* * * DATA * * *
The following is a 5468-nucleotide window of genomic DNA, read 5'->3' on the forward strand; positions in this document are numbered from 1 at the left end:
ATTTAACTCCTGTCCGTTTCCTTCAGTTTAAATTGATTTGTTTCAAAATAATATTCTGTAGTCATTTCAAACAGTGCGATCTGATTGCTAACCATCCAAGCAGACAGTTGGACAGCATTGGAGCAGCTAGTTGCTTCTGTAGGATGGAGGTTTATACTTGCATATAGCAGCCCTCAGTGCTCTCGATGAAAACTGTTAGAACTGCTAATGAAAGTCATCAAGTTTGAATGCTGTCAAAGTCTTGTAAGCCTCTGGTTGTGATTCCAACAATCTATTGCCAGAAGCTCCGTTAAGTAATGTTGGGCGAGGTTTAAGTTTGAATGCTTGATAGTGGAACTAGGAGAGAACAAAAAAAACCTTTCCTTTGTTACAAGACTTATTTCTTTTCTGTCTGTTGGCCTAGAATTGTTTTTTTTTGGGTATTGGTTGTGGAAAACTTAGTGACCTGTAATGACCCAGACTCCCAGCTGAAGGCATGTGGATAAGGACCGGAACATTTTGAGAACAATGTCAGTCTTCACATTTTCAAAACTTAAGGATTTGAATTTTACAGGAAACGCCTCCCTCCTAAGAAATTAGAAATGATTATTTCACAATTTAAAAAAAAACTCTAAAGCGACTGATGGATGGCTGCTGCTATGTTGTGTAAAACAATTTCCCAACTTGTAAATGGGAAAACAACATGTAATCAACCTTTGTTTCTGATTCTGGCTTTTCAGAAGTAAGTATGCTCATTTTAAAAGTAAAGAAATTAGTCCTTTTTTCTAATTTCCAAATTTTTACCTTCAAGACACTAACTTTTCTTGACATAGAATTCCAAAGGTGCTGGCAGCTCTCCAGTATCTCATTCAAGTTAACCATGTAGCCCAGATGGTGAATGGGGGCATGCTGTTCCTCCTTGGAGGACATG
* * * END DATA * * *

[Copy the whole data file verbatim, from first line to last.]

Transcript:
The following is a 5468-nucleotide window of genomic DNA, read 5'->3' on the forward strand; positions in this document are numbered from 1 at the left end:
ATTTAACTCCTGTCCGTTTCCTTCAGTTTAAATTGATTTGTTTCAAAATAATATTCTGTAGTCATTTCAAACAGTGCGATCTGATTGCTAACCATCCAAGCAGACAGTTGGACAGCATTGGAGCAGCTAGTTGCTTCTGTAGGATGGAGGTTTATACTTGCATATAGCAGCCCTCAGTGCTCTCGATGAAAACTGTTAGAACTGCTAATGAAAGTCATCAAGTTTGAATGCTGTCAAAGTCTTGTAAGCCTCTGGTTGTGATTCCAACAATCTATTGCCAGAAGCTCCGTTAAGTAATGTTGGGCGAGGTTTAAGTTTGAATGCTTGATAGTGGAACTAGGAGAGAACAAAAAAAACCTTTCCTTTGTTACAAGACTTATTTCTTTTCTGTCTGTTGGCCTAGAATTGTTTTTTTTTGGGTATTGGTTGTGGAAAACTTAGTGACCTGTAATGACCCAGACTCCCAGCTGAAGGCATGTGGATAAGGACCGGAACATTTTGAGAACAATGTCAGTCTTCACATTTTCAAAACTTAAGGATTTGAATTTTACAGGAAACGCCTCCCTCCTAAGAAATTAGAAATGATTATTTCACAATTTAAAAAAAAACTCTAAAGCGACTGATGGATGGCTGCTGCTATGTTGTGTAAAACAATTTCCCAACTTGTAAATGGGAAAACAACATGTAATCAACCTTTGTTTCTGATTCTGGCTTTTCAGAAGTAAGTATGCTCATTTTAAAAGTAAAGAAATTAGTCCTTTTTTCTAATTTCCAAATTTTTACCTTCAAGACACTAACTTTTCTTGACATAGAATTCCAAAGGTGCTGGCAGCTCTCCAGTATCTCATTCAAGTTAACCATGTAGCCCAGATGGTGAATGGGGGCATGCTGTTCCTCCTTGGAGGACATG